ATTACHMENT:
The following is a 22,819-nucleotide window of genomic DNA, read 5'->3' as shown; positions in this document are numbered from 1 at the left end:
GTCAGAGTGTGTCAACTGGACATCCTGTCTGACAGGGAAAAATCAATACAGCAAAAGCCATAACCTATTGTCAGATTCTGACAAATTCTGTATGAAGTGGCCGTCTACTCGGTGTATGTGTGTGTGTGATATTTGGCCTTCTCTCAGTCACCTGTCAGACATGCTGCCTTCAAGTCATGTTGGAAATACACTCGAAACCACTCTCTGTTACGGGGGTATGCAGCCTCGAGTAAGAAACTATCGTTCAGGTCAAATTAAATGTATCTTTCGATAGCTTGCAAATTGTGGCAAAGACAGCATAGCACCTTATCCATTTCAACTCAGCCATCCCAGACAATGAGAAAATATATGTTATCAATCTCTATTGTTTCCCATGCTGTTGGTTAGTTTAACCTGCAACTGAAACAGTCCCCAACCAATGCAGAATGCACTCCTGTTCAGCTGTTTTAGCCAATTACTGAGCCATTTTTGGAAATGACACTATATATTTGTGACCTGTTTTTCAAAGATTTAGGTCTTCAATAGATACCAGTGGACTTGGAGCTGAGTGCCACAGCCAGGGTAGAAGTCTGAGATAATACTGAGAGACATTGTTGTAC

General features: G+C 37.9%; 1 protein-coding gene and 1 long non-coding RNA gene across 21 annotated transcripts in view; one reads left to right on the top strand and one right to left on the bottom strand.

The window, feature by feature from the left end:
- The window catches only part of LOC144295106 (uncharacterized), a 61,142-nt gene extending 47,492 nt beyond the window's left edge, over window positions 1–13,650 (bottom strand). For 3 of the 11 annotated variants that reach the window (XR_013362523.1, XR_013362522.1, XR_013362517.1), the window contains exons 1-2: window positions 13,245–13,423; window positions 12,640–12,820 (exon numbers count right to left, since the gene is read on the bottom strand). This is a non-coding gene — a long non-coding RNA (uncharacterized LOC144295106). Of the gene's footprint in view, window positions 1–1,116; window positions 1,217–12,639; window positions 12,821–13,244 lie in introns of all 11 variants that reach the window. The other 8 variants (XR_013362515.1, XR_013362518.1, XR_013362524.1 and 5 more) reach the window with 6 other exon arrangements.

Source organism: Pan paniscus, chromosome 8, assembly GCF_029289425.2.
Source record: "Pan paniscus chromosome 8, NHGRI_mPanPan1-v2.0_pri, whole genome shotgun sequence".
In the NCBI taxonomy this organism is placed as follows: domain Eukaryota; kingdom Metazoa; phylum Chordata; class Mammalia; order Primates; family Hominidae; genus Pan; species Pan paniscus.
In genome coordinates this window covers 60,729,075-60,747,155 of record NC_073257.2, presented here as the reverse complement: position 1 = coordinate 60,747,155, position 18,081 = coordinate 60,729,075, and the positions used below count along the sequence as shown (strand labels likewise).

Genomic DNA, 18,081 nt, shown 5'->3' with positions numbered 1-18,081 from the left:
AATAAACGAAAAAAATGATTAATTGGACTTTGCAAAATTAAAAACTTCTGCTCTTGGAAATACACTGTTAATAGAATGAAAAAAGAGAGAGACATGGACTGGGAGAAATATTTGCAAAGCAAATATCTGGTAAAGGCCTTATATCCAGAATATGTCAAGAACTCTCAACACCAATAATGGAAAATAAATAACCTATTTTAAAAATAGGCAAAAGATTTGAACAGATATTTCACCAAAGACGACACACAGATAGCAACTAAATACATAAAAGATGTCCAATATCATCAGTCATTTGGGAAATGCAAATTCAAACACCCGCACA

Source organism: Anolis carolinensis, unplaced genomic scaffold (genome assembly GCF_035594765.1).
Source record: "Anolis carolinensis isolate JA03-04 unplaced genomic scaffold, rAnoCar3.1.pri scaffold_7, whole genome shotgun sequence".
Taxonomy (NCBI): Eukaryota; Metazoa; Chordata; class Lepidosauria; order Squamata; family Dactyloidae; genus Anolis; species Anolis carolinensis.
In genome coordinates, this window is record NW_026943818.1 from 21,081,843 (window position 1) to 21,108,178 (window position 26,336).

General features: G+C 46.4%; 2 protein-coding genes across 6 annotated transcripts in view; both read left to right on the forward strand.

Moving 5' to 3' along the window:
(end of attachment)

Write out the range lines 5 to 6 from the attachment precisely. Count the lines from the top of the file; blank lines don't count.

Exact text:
- The window catches only part of LOC144295106 (uncharacterized), a 61,142-nt gene extending 47,492 nt beyond the window's left edge, over window positions 1–13,650 (bottom strand). For 3 of the 11 annotated variants that reach the window (XR_013362523.1, XR_013362522.1, XR_013362517.1), the window contains exons 1-2: window positions 13,245–13,423; window positions 12,640–12,820 (exon numbers count right to left, since the gene is read on the bottom strand). This is a non-coding gene — a long non-coding RNA (uncharacterized LOC144295106). Of the gene's footprint in view, window positions 1–1,116; window positions 1,217–12,639; window positions 12,821–13,244 lie in introns of all 11 variants that reach the window. The other 8 variants (XR_013362515.1, XR_013362518.1, XR_013362524.1 and 5 more) reach the window with 6 other exon arrangements.

Source organism: Pan paniscus, chromosome 8, assembly GCF_029289425.2.